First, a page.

Employing and supporting LGBT workers
LGBT staff: employer legal duties
As an employer you have a legal obligation to ensure you do not unlawfully discriminate against any job applicant or employee on the ground of sexual orientation. For example, it would be unlawful to select a less qualified employee in a promotion process because you disapprove of the different sexual orientation of a better qualified candidate and who, but for their sexual orientation, would otherwise have been selected.
The law on sexual orientation discrimination
There are two main pieces of legislation which prohibit sexual orientation discrimination in Northern Ireland.
The Employment Equality (Sexual Orientation) Regulations (Northern Ireland) 2003 make it unlawful for employers and others to discriminate on grounds of sexual orientation in the areas of employment and vocational training. The regulation applies to all employers, regardless of their size.
The regulations make it unlawful to discriminate on the grounds of sexual orientation against employees, agency workers, job applicants and in some cases, former employees. Employers must not discriminate in areas including, the recruitment and selection process, the terms and conditions they offer, the opportunities afforded (or not afforded) for promotion, transfer, training or access to benefits or by dismissing a staff member or causing him/her any other detriment.
It is also unlawful to harass an employee or job applicant on the grounds of sexual orientation. See preventing bullying and harassment.
The Equality Act (Sexual Orientation) Regulations (Northern Ireland) 2006 make it unlawful to discriminate on the grounds of sexual orientation in the provision of goods, facilities or services; premises; education and public functions.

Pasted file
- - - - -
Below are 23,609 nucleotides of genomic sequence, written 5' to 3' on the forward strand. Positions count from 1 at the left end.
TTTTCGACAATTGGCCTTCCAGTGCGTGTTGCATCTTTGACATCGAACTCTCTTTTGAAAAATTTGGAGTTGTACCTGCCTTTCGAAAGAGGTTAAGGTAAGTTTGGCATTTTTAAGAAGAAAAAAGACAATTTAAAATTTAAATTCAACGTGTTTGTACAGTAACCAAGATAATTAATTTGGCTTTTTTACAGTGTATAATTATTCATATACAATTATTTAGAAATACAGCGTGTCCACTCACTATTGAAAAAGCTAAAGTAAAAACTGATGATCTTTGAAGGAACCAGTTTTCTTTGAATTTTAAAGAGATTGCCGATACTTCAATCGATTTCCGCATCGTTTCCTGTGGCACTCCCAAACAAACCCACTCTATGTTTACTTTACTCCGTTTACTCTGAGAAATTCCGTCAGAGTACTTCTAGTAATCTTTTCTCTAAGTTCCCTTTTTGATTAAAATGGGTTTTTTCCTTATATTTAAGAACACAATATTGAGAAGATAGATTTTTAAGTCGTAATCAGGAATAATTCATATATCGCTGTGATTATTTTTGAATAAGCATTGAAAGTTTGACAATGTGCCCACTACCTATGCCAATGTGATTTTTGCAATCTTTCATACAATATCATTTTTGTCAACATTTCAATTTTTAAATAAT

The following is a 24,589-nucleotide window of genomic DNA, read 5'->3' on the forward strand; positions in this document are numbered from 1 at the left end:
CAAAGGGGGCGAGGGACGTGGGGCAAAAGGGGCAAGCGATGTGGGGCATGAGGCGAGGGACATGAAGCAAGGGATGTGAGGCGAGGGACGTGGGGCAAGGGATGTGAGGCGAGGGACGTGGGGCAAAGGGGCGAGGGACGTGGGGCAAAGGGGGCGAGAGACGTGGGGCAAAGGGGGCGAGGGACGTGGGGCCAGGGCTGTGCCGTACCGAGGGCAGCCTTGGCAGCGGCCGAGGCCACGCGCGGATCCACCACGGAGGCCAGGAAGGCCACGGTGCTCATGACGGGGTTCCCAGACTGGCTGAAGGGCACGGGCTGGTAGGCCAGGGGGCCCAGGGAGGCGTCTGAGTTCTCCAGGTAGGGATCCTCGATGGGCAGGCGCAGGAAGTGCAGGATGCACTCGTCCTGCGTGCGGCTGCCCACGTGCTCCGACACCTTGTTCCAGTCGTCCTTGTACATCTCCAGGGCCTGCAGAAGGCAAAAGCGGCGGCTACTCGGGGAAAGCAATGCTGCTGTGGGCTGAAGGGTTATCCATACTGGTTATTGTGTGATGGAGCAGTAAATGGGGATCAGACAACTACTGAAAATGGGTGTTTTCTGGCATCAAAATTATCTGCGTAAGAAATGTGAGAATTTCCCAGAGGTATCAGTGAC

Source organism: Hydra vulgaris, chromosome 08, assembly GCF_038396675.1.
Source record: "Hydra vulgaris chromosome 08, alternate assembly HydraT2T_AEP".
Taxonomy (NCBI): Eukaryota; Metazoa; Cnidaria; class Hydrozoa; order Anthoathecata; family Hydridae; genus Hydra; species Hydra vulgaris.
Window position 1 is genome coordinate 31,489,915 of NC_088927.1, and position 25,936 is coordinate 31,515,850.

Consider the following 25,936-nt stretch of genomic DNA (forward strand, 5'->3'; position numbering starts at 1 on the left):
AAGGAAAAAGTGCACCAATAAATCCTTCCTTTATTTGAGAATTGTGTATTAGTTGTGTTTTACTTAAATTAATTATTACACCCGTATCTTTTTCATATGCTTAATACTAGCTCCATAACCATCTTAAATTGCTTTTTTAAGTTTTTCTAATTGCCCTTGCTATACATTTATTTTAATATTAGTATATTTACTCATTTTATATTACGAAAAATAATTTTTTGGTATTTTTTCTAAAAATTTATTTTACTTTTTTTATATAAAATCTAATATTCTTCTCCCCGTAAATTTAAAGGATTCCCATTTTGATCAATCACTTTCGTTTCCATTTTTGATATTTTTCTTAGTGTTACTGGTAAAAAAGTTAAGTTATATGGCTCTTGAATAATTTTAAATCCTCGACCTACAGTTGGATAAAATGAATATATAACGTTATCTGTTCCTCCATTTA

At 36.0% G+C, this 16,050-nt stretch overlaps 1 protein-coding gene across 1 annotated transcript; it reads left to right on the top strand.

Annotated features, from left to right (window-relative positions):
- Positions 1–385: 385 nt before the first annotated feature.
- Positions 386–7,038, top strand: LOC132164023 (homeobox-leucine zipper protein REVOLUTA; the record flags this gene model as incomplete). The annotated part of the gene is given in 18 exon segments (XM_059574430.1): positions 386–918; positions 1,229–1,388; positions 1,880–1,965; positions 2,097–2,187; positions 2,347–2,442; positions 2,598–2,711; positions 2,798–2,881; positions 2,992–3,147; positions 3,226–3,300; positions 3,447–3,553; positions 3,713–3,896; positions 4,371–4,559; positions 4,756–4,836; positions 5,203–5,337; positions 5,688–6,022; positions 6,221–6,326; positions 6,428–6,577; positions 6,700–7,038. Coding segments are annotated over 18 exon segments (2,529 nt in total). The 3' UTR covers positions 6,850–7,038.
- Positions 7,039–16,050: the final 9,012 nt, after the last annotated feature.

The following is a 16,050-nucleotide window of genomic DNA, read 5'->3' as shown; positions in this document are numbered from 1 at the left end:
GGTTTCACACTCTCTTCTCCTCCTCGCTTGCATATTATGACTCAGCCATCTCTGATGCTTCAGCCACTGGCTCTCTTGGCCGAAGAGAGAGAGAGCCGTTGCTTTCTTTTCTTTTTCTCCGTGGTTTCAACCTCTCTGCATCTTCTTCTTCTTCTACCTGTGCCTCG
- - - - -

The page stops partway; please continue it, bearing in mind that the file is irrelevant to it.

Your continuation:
Further guidance on sexual orientation discrimination
The Equality Commission for Northern Ireland has responsibility for promoting compliance with the law and for advising employers. Contact the Equality Commission.
The law on gender reassignment discrimination
Gender reassignment is when a person changes from their birth sex to their preferred gender.
The Sex Discrimination (Northern Ireland) Order 1976 defines gender reassignment as:
"a process which is undertaken under medical supervision for the purpose of reassigning a person's sex by changing physiological or other characteristics of sex, and includes any part of such a process."
The Sex Discrimination Order (NI) Order 1976 makes it unlawful to discriminate in the areas of employment and in the provision of vocational training against someone on the grounds that they have undergone, are undergoing or intend to undergo gender reassignment.
An example of gender reassignment discrimination might be where you dismiss an employee because they have been taking time-off work to attend appointments for medical treatment relating to their gender reassignment, in a situation where you would not have dismissed any other employee who had similar periods of absence for any reason not related to gender reassignment.
Another example might be where you do not permit an employee who has been living as a member of the opposite sex to use of the staff toilets appropriate to their reassigned gender.
A person can make a discrimination claim against an employer or another employee for any unlawful discrimination. See further guidance on gender reassignment discrimination.
Gender reassignment harassment is also unlawful. For example, if a manager deliberately persists in referring to a male-to-female transgendered team member as 'him' and 'he', in the full knowledge that the person finds it upsetting, this would be harassment.